By Brian Krebs, Newsbytes
The U.S. Justice Department and Microsoft Corp. [NASDAQ: MSFT] reached a settlement today in the government's long-running antitrust case against the software giant. Antitrust experts and many Microsoft competitors, however, blasted the deal as a slap on the wrist for Microsoft.
The proposed agreement would give computer makers greater freedom to include products by rival software makers on Windows-based PCs, and force Microsoft to share much of its software source code with those companies.
The deal also calls for a team of three full-time, on-site computer specialists who would have access to all of the source code that runs Microsoft's operating system and software to make sure that future Microsoft operating systems are equally compatible with competing software makers' products.
The pact requires that non-Microsoft server software must work with Windows on a PC in the same way that Microsoft servers can, a provision the government hopes will prevent Microsoft from leveraging its monopoly in the PC market to throttle competition in the server business.
The software giant also must license its operating system to certain computer manufacturers on the exact same terms for a period of five years. The deal would prevent Microsoft from forging agreements with computer and software makers that call for exclusive support of Microsoft products.
The settlement represents what many see as the best possible outcome for Microsoft, which had at one time faced much tougher restrictions, including a breakup of the company.
But antitrust experts say the settlement terms are far too lenient, and do not require Microsoft to make any substantial changes to its new XP operating system, which continues Microsoft's practice of tightly bundling applications such as instant messaging and media players with its operating system.
ProComp, an anti-Microsoft group chiefly comprising the software giant's high-tech competitors, called the settlement "laughable."
"Let's not try to pretend that this agreement will restore competition to the market, because it won't," said ProComp President Mike Petit.
Andrew Schwartzman, president of the Media Access Project - a public interest law firm in Washington, D.C. - said the settlement falls far short of issues consumers should be concerned about in many areas.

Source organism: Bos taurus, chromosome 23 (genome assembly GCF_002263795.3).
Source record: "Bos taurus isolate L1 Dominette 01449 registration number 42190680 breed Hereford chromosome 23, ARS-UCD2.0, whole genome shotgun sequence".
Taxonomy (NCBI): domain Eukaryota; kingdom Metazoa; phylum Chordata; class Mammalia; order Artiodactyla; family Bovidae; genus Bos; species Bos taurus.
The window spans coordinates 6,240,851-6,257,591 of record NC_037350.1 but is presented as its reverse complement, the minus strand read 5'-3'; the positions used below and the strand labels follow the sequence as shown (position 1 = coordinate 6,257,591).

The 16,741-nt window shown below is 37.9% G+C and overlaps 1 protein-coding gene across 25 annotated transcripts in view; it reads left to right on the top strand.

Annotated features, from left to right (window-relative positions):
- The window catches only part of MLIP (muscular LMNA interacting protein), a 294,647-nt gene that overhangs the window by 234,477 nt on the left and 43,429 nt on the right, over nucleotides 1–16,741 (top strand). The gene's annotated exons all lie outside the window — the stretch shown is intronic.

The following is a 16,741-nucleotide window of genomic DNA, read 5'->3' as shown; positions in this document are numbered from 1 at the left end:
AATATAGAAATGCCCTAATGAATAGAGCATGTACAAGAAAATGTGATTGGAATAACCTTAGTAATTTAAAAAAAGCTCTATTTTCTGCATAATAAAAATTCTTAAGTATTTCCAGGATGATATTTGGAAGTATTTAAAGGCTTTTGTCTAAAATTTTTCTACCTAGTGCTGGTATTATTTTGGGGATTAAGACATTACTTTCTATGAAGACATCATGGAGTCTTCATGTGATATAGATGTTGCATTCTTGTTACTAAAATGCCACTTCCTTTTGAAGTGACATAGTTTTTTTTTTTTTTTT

"In general, by not focusing on Windows XP, it's fighting the last war rather than the next war," Schwartzman said.
He added that much of the settlement is structured in such a way as to allow computer manufacturers to sell stripped-down versions of Windows, something that could give PC makers the ability to actually equip systems with less functionality at a higher price.
Bob Lande, a law professor with the University of Baltimore, said the pact adds virtually nothing to settlement terms Microsoft tentatively agreed to under a settlement proposed by Judge Richard Posner in 1998. Among other things, that deal would have forced Microsoft to disclose all of its Windows source code.
"This is not an advancement from three years ago, it's a retreat," Lande said. "It's a capitulation, and the only thing that's changed since then is that we've had an election" that brought a more settlement-minded Bush administration into office, he said.
If approved by a federal court, the settlement would allow computer makers to substitute Microsoft software icons with those of competing products. The underlying Microsoft applications would not be permanently removed, however, and would instead lie dormant in the event that the end-user decides to reactivate the programs.
In a press briefing this morning, Attorney General John Ashcroft rejected claims that the settlement amounted to a slap on the wristfor Microsoft, calling that assertion "totally false."
"A competitive software industry is vital to our economy, and effective antitrust enforcement is crucial to preserving competition in the constantly changing high-tech arena," he said.
Ashcroft also said the White House was notified of the proposed settlement less than 24 hours ago, and that, "in no respect did the White House seek to shape or influence the outcome."
Attorneys general for the 17 states and District of Columbia who prosecuted the case beside the federal government said today they had not yet signed on to the agreement. Pursuant to an order issued today by Judge Colleen Kollar-Kotelly they will have until Tuesday to decide whether they will do so.
But speaking outside the federal district courthouse in Washington, D.C., several attorneys general suggested they could live with the pact's fundamental elements, and suggested the rest of the states would go along with the deal.
"When we announced this lawsuit, very few would have given us the chance to achieve what this settlement represents," said Connecticut Attorney General Richard Blumenthal. "There is a lot of good in this settlement."
Sources say while Blumenthal and a core group of three other attorneys general appear ready to settle the case, the decision couldbe a tough sell to other states pursuing the case, particularly California, which has argued for far more stringent conditions.
Justice Department antitrust chief Charles James said the government was prepared to defend its settlement in court, should the states opt to challenge it.
Schwartzman said he would be surprised if the states can't hold themselves together and challenge the settlement.
"I think this is sufficiently red meat for a lot of state AGs that will make it easier for them to challenge this deal," he said.
--Reported By Brian Krebs, Newsbytes.com, http://www.newsbytes.com .